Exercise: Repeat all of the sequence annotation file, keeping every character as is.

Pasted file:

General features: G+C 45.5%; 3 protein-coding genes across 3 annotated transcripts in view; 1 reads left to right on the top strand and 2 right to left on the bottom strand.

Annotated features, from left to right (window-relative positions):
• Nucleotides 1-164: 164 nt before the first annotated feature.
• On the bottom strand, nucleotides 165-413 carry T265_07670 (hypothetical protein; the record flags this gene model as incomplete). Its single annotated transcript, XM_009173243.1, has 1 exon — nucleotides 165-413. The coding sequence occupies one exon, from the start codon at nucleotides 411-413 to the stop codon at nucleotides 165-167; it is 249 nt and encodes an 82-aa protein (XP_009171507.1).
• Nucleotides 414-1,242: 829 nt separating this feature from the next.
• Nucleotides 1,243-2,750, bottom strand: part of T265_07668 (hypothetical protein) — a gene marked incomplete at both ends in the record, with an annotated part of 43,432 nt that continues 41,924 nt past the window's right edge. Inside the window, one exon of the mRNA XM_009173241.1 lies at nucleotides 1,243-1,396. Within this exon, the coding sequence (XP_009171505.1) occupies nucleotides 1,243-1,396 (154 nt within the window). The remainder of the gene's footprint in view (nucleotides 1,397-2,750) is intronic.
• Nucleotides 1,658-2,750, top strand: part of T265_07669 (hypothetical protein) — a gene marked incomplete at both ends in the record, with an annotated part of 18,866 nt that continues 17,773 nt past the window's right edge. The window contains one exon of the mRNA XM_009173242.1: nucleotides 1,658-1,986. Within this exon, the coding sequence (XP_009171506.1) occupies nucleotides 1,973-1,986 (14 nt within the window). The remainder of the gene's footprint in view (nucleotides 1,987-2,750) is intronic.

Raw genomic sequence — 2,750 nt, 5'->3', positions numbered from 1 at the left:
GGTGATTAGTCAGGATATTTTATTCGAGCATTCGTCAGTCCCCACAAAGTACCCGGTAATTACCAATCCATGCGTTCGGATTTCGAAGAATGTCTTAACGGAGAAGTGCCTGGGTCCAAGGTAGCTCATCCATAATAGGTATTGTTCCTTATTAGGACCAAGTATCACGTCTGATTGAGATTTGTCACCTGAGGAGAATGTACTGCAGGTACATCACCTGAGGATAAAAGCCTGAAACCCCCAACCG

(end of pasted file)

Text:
General features: G+C 45.5%; 3 protein-coding genes across 3 annotated transcripts in view; 1 reads left to right on the top strand and 2 right to left on the bottom strand.

Annotated features, from left to right (window-relative positions):
• Nucleotides 1-164: 164 nt before the first annotated feature.
• On the bottom strand, nucleotides 165-413 carry T265_07670 (hypothetical protein; the record flags this gene model as incomplete). Its single annotated transcript, XM_009173243.1, has 1 exon — nucleotides 165-413. The coding sequence occupies one exon, from the start codon at nucleotides 411-413 to the stop codon at nucleotides 165-167; it is 249 nt and encodes an 82-aa protein (XP_009171507.1).
• Nucleotides 414-1,242: 829 nt separating this feature from the next.
• Nucleotides 1,243-2,750, bottom strand: part of T265_07668 (hypothetical protein) — a gene marked incomplete at both ends in the record, with an annotated part of 43,432 nt that continues 41,924 nt past the window's right edge. Inside the window, one exon of the mRNA XM_009173241.1 lies at nucleotides 1,243-1,396. Within this exon, the coding sequence (XP_009171505.1) occupies nucleotides 1,243-1,396 (154 nt within the window). The remainder of the gene's footprint in view (nucleotides 1,397-2,750) is intronic.
• Nucleotides 1,658-2,750, top strand: part of T265_07669 (hypothetical protein) — a gene marked incomplete at both ends in the record, with an annotated part of 18,866 nt that continues 17,773 nt past the window's right edge. The window contains one exon of the mRNA XM_009173242.1: nucleotides 1,658-1,986. Within this exon, the coding sequence (XP_009171506.1) occupies nucleotides 1,973-1,986 (14 nt within the window). The remainder of the gene's footprint in view (nucleotides 1,987-2,750) is intronic.

Raw genomic sequence — 2,750 nt, 5'->3', positions numbered from 1 at the left:
GGTGATTAGTCAGGATATTTTATTCGAGCATTCGTCAGTCCCCACAAAGTACCCGGTAATTACCAATCCATGCGTTCGGATTTCGAAGAATGTCTTAACGGAGAAGTGCCTGGGTCCAAGGTAGCTCATCCATAATAGGTATTGTTCCTTATTAGGACCAAGTATCACGTCTGATTGAGATTTGTCACCTGAGGAGAATGTACTGCAGGTACATCACCTGAGGATAAAAGCCTGAAACCCCCAACCG